The real magic of a voting system is that learner response results are available immediately – no more waiting for answer sheets to be collected and no more marking!

For more technology tips for teachers click here.

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How can I use a voting system in my classroom?

Tuesday, December 21st, 2010 | technology | 4 Comments

Continuous assessment is an important aspect of teaching – but it is not easy to involve all learners in a class, particularly in large classes.  A voting system – also called a response system – may come to your rescue.  The system consists of a set of handheld voting devices.  The voting device looks like a simplified remote control unit of a TV set.  Each learner in the class receives one of these units to “vote” or respond to questions. 

The units are called clickers, since input is provided by clicking buttons to select chosen responses.  The clickers are wireless and operate with infrared or radio signals.  Special software installed on your computer receives these signals and interprets them, providing you with instant information about the way learners respond.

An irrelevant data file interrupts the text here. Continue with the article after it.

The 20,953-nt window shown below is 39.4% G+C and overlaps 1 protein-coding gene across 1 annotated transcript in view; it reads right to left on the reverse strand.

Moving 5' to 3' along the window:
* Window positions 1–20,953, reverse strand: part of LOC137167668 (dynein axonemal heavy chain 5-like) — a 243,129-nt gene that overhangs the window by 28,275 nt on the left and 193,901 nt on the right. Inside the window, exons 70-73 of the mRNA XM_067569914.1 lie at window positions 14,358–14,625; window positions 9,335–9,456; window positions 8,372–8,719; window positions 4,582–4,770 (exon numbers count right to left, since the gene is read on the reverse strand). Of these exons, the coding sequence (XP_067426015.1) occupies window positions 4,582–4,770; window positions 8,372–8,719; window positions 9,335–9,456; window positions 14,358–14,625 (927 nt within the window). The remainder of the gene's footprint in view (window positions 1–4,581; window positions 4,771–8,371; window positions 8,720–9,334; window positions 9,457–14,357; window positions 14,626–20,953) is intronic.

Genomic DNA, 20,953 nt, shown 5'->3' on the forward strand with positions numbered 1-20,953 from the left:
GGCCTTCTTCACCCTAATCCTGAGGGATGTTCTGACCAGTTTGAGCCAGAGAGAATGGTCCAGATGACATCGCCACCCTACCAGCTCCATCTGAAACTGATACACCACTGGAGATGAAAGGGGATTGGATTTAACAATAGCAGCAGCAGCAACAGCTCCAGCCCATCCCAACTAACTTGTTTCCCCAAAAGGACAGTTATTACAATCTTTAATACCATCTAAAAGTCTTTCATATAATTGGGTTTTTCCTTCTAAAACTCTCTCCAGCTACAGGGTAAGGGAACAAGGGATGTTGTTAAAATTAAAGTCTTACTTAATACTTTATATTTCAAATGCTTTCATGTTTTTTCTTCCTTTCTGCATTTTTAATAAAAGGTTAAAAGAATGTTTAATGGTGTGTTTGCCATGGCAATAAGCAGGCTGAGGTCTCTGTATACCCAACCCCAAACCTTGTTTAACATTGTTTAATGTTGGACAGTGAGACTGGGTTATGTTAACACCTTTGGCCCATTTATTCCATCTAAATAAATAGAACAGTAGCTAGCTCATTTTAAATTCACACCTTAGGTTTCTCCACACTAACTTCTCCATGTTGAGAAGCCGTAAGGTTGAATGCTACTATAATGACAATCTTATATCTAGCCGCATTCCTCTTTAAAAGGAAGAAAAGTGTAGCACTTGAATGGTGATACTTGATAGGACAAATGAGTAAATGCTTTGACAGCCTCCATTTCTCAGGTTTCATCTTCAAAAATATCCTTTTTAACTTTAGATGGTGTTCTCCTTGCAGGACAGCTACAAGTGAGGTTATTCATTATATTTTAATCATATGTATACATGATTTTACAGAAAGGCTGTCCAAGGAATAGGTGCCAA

Let’s use an example.  You want to test if learners understand what you’ve just explained to them, and you ask the following question:

            A shark is a …

 

              A   mammal

              B   amphibian

              C   fish

              D   reptile

 The clicker has buttons marked A, B, C and D, and you now ask learners to enter the correct answer.  Each child clicks an answer – the moment the selection is made, the computer receives and records the signal.  The system informs you when all the learners in the class have responded.

Once all responses have been collated, a summary of the responses is available – which you may or may not wish to show to the class.  Let’s say 60% of the class voted for mammal: it is now clear to you that not all the learners in the class understand your lesson – they may be confused between a shark and a whale.  This gives you the opportunity to enter into a discussion with the class to lead them to the correct information.  In a technology rich classroom you can even link to the internet and show them examples of sharks and whales and help them to see the difference.